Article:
c. 1999 Religion News Service
(Andrew M. Greeley is a Roman Catholic priest, best-selling novelist and a sociologist at the University of Chicago National Opinion Research Center. Check out his home page at http://www.agreeley.com or contact him via e-mail at agreel(at)aol.com.)
UNDATED _ President Clinton is supposed to work a miracle on St. Patrick's day _ a miracle which will make that good saint's alleged expulsion of the snakes from Ireland look small by comparison. He is supposed to produce, almost out of thin air, the final solution to three quarters of a millennium's conflict in Ireland.
Everything is in place for the full implementation of the Good Friday Agreement between the Unionists (Protestants) and the Nationalists (Catholics) in the North of Ireland: a parliament representing both communities; an executive in which power is shared; cross-border political bodies; an agreement between Ireland and England; and a body which will have representatives of the various governments in the British Isles _ the two Irelands, Scotland, Wales, the Isle of Mann and Britain (the so-called Parliament of the Isles).
However, the whole delicate structure could fall apart over the issue of the disarming ("de-commissioning") of the weapons of the paramilitary forces, most notably the IRA.
David Trimble, the"First Minister"of the new executive, has said that the Sinn Fein _ the political wing of the IRA _ will not be permitted its rightful two seats in the 10-member executive unless the IRA begins to lay down its arms. The"lads"adamantly refuse to do so.
Trimble has no legal ground for this refusal. There was nothing in the Good Friday agreement about when the de-commissioning had to start, only that it must be finished within two years. He has endangered the whole agreement by his stubborn insistence on adding a new condition.
However, there are excellent political and moral reasons for the IRA to begin disarming. Having made weapons an important symbol, Trimble cannot sustain majority support in the Protestant community for the new order unless he can point to the first steps toward disarming. The IRA should recognize this and make a gesture. However, it would appear there is still a solid core of"hard men"who refuse to make even a slight gesture toward the Protestants.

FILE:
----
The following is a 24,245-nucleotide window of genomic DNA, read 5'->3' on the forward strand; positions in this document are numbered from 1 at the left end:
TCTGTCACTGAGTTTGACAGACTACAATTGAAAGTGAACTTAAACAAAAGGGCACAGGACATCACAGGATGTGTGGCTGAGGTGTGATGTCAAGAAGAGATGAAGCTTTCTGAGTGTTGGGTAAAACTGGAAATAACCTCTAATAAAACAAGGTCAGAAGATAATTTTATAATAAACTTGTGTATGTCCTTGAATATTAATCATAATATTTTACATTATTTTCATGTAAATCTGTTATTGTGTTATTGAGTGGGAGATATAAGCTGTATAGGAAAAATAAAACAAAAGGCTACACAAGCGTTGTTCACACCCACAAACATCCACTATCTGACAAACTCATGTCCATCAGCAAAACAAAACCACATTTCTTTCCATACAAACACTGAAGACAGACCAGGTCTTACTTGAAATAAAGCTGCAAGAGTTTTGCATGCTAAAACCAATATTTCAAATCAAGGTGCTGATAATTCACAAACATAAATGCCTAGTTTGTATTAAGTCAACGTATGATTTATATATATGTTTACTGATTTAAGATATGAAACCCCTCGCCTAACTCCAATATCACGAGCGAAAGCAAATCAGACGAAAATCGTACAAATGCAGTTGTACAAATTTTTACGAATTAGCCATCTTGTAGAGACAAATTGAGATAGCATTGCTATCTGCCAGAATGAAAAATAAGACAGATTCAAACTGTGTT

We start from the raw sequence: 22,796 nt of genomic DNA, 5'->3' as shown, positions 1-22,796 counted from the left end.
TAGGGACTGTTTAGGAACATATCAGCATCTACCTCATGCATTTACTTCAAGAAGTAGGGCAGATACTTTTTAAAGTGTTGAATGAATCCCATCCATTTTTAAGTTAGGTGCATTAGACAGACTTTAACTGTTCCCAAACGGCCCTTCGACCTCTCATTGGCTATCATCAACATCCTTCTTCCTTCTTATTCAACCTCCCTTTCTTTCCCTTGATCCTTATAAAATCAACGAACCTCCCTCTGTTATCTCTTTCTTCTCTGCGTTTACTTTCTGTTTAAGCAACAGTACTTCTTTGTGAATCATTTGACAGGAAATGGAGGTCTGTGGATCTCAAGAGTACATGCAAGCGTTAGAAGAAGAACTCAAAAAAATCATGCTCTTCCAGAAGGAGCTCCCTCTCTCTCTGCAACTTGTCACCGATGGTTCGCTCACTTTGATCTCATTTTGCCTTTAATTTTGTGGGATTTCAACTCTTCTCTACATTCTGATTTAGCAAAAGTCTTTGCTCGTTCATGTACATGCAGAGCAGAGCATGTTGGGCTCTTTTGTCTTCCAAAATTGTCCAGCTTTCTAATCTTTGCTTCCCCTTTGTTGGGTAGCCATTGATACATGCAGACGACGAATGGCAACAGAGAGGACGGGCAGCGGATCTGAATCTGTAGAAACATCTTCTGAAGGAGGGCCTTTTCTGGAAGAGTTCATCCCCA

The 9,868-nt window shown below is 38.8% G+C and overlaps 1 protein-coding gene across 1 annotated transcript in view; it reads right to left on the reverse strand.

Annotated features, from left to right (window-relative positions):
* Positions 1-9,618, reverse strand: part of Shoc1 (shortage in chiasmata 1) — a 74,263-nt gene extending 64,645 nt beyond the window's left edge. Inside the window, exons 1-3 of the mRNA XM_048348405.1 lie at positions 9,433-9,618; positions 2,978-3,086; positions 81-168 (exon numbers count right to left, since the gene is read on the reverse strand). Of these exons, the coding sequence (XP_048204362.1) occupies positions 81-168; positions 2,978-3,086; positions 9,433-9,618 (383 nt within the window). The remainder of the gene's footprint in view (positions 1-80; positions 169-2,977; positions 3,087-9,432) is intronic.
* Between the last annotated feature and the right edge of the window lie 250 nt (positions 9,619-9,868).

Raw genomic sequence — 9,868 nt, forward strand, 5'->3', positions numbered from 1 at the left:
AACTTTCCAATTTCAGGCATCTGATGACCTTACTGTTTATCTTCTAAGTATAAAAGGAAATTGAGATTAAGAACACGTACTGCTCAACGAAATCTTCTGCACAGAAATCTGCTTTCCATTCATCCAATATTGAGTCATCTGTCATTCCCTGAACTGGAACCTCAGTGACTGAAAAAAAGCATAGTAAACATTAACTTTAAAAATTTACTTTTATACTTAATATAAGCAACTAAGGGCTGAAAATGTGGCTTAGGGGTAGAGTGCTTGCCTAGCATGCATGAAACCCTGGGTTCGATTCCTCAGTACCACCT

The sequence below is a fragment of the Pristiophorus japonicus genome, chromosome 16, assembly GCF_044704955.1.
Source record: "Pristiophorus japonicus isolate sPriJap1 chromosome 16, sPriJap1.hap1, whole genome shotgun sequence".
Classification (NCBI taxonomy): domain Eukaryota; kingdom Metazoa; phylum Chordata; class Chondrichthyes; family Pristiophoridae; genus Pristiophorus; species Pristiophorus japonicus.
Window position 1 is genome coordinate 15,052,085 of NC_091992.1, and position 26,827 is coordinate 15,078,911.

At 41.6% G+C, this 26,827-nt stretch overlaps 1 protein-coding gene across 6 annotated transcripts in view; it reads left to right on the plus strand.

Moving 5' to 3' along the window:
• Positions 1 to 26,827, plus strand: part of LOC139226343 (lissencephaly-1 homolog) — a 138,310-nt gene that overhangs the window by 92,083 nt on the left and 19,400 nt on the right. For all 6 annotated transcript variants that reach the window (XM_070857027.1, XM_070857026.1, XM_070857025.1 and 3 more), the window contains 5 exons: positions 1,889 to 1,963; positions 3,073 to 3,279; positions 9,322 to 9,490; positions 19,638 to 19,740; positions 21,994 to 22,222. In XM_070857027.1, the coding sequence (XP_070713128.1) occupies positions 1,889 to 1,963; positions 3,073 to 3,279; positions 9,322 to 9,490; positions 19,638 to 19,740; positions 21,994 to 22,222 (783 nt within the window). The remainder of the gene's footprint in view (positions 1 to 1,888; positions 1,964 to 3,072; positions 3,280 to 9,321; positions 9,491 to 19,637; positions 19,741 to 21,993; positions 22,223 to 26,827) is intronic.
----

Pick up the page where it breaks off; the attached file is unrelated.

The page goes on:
If the Good Friday agreement comes apart everyone will blame the IRA and not without some reason.
The issue, as Gerry Adams of the Sinn Fein points out repeatedly, is entirely symbolic. The IRA could turn over its guns and explosives tomorrow and the next day replace everything from the international munitions market. But symbols are terribly important in Ireland, perhaps because it is the country where they invented symbols.
To the Protestants the handing in of weapons to an international monitoring group means the"lads"are willing to admit they were an illegal terrorist group. However, the IRA argues it is a legitimate army engaged in a legitimate revolution, that it has not lost the war, and that it is not willing to accept the illusion that it has.
Everyone wants a deal. Indeed, English and Irish officials, members of the shadow government in the North, and well-intentioned folks on both sides, have been flitting around London and Belfast and Dublin desperately seeking a compromise. Both Trimble and the"lads"refuse to budge. There is considerable bluffing on both sides as the fateful, and often postponed, final day draws near. Would the Canadian general who heads the de-commissioning group please find a solution? Would British prime minister Tony Blair please come up with an answer? Would someone, anyone, please devise a compromise?
March 10 was the target date. Now the plan is to postpone the day of reckoning to April 2. The Irish papers make it clear everyone expects that, in fact, on March 17 a happy compromise will emerge _ from the White House.
Would Bill Clinton please find that happy compromise while all the major players are in Washington to celebrate the festival of a British saint with a Roman name who brought Christianity to Ireland?
Such confidence in the power and the prestige of the American presidency is edifying. You can't work out a problem yourself, you invoke him. Why not? What can he propose that both sides will accept? Perhaps it would be something like the IRA making a promise to him that they will never use the guns again and that they will hand over a few weapons to his representatives. A source of mine who understands how the minds of the"lads"work, has suggested that such a deal might have some appeal. They won't give their weapons to the British or the government in Dublin or David Trimble. But to Bill Clinton? Perhaps that's a neat way out.
Good luck on St. Patrick's Day, Mr. President! You'll need it. Indeed, you'll need the luck of the Irish and a lot of it.
DEA END GREELEY